Beaujolais wine is typically red and made from Gamay grapes, however Chardonnay and Aligoté do also exist but only represent less than 1% of the Beaujolais total production. Technically part of Burgundy, it however sits in the south of the region just below Macon. In the south it is a neighbour to the Rhone and shares a similar climate. The wines are unique enough to be separated from the rest of Burgundy and the Rhône, and Beaujolais is often regarded and referred as being totally independent to the rest of Burgundy. Beaujolais wine tends to be very a light-bodied red, with relatively high amounts of acidity. The gamay grape has a thin skin and therefore lower levels of tannin.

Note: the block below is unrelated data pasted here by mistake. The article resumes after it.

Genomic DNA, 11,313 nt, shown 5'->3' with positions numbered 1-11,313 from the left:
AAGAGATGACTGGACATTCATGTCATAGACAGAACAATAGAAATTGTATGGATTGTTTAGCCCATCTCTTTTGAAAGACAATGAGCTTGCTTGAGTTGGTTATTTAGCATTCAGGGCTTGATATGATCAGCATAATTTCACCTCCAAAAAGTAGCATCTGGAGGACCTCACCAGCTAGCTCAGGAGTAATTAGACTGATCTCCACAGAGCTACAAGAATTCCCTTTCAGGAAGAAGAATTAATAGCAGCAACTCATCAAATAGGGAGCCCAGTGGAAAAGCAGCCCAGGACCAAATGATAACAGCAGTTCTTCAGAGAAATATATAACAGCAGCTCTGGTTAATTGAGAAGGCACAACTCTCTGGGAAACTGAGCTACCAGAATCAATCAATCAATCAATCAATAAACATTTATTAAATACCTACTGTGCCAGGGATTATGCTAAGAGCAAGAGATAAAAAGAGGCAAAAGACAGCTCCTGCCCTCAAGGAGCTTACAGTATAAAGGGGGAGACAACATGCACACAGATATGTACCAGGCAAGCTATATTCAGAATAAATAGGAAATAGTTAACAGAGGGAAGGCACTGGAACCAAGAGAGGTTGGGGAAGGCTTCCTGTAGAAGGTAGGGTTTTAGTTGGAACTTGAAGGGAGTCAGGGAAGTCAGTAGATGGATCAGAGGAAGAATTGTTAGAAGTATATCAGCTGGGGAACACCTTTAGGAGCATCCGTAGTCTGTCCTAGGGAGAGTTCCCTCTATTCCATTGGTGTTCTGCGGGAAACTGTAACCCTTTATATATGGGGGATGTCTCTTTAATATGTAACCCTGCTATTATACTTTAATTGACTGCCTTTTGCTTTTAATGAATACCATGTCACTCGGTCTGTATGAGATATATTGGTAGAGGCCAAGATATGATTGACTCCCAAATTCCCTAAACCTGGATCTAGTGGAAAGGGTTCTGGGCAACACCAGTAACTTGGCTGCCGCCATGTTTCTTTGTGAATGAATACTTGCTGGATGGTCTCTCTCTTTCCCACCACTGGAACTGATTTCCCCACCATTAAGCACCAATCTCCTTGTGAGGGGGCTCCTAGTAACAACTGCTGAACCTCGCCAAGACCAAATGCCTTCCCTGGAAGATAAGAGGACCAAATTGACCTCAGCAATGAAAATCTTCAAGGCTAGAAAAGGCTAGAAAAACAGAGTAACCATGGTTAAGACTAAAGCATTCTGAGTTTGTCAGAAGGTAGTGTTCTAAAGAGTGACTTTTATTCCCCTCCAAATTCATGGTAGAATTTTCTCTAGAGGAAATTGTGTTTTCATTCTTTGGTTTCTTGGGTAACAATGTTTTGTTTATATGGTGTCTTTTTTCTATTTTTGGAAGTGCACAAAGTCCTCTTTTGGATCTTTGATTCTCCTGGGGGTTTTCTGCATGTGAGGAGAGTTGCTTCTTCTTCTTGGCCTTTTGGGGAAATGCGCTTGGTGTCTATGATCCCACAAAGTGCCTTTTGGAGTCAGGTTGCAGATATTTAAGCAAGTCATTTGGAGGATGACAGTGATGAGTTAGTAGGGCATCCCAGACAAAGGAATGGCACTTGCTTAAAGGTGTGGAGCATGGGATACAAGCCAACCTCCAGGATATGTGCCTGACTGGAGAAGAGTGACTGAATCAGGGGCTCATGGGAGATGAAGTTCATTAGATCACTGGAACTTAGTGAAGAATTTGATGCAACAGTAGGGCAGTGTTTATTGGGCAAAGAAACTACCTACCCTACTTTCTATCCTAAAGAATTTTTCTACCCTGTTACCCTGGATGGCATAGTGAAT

The Beaujolais region produces more wine than the rest of the northern Burgundy wine regions. The wine is made by “Carbonic Maceration” A process where the grape bunches are fermented in their entirety. This allows for the typical characteristics of Beaujolais Low acidity, tannin and higher concentrations on its fruit qualities. The process is a quick one. With only a few days of fermentation the wine is ready to be bottled and filtered and within a few weeks the wine is ready to be consumed.